The iGaming Asia conference, currently running on the Chinese offshore island of Macau, considered the legality of online gambling, reports the Macau Daily Times, which came to the conclusion that the autonomous region has no specific law for online gaming.
Such a deficiency may make it easier for an illegal industry to thrive, executives at the conference opined.
"Although there is legal online gaming in MSAR, there is no special law on this issue," Gaming Inspection and Coordination Bureau (DICJ) legal advisor Duarte Chagas explained.
He admitted that this situation could cause "confusion", because on the one hand, online gaming is considered fraud and casino operators are not authorised to launch online games, while on the other, it is possible to use the Internet to bet on local greyhound and horse races, as well as to bet on overseas football and basketball games.
The newspaper recalls that over a year ago a DICJ official revealed that the Macau government was "...studying the feasibility of drafting a law for regulating online gambling", although "no specific timetable for the enactment of the online gambling law is set as it is still in the preliminary drafting stage."
Cagayan Economic Zone Authority administrator Jose Mari Ponce from the Philippines told the newspaper that regulation was essential for the protection of both investors and players. He said that the lack of such regulation in the Asian region was preventing the industry from accessing the considerable potential of Asia.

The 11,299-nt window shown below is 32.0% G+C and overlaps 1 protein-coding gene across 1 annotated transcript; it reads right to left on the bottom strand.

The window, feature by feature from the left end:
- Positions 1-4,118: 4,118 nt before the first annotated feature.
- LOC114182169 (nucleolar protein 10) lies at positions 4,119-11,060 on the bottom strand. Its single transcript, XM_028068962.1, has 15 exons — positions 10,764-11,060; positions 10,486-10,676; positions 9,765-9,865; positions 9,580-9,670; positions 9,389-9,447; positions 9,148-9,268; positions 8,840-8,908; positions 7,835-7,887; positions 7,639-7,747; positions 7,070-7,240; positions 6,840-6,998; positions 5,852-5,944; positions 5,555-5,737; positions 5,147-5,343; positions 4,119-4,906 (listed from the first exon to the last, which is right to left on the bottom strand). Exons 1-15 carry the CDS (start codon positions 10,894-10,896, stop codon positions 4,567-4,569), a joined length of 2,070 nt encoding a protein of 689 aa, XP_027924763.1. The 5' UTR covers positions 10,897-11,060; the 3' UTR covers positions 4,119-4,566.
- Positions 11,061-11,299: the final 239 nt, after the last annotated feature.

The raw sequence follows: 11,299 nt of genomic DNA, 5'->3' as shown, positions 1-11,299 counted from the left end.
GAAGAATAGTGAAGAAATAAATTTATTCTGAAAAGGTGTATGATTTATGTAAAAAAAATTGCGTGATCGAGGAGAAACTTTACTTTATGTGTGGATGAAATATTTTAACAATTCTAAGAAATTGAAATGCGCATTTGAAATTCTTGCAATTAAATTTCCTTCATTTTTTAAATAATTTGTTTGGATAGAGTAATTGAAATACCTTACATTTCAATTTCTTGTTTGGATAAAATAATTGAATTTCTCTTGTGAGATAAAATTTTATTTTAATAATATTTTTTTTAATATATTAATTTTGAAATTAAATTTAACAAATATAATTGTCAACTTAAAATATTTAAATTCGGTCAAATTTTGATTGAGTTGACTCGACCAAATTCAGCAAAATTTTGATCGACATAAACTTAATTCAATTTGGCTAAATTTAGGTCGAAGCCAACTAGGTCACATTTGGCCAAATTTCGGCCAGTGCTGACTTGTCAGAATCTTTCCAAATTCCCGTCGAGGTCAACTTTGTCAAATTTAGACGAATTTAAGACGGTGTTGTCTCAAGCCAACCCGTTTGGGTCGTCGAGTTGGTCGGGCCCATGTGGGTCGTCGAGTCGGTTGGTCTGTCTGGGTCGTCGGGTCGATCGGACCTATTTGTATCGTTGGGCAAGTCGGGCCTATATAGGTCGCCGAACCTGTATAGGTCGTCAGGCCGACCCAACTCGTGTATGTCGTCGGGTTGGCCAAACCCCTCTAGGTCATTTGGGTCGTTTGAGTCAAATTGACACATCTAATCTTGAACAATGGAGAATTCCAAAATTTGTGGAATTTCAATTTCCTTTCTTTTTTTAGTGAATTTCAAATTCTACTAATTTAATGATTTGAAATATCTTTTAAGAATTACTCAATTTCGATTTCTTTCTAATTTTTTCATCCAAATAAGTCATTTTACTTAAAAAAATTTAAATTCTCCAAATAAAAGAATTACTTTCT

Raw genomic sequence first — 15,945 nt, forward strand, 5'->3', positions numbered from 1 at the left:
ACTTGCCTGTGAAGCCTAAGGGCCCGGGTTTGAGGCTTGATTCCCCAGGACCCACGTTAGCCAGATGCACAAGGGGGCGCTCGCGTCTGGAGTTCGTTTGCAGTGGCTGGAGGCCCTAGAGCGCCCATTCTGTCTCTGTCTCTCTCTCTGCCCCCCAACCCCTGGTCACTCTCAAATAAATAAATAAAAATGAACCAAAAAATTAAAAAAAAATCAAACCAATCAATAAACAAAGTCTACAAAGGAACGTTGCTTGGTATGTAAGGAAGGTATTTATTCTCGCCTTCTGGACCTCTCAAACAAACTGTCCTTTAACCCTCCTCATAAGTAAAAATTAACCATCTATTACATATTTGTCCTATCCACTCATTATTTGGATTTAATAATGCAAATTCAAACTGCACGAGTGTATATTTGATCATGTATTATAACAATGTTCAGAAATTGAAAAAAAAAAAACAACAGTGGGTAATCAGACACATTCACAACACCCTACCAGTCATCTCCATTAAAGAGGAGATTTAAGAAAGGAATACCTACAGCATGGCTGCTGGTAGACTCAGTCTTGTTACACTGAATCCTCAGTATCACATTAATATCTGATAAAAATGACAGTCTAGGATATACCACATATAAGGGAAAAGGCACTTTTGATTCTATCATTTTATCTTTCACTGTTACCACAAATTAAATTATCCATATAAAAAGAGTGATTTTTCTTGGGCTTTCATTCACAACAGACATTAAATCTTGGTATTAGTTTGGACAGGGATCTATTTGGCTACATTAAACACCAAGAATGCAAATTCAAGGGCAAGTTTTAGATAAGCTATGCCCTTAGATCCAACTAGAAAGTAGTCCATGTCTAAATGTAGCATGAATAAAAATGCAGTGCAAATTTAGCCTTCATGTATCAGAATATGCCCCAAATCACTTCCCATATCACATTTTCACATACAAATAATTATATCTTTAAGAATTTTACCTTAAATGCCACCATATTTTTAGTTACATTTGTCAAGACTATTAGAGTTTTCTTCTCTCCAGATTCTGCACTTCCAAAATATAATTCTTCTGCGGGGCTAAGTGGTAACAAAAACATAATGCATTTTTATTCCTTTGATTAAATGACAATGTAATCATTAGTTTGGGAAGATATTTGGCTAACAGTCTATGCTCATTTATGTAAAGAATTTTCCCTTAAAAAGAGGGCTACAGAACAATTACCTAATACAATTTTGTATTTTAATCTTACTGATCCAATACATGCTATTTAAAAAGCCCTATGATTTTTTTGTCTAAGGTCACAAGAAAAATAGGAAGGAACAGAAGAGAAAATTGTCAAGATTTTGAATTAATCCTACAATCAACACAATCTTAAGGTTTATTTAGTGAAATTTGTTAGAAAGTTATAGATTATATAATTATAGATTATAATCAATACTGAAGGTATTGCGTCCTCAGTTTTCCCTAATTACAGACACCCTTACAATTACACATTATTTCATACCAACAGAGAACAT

"The current outlook is that online (gambling) is a competitor of land-based gaming. I don't agree. I believe it's a way to open up a wider market," Ponce said, noting that for his organisation regulation had been a success. Around 40 companies were licensed, and the yearly wins involved substantial amounts of money on which a five percent income tax is levied, and one percent of all wins is paid to local authorities for developmental projects.
The director for Asia of online gaming company Betsson, Magnus Grinneback, agreed. "You should regulate it. There is no point in trying to stop it," he said, pointing out that even the European Union is preparing a pan-European regulatory framework.
Source: InfoPowa News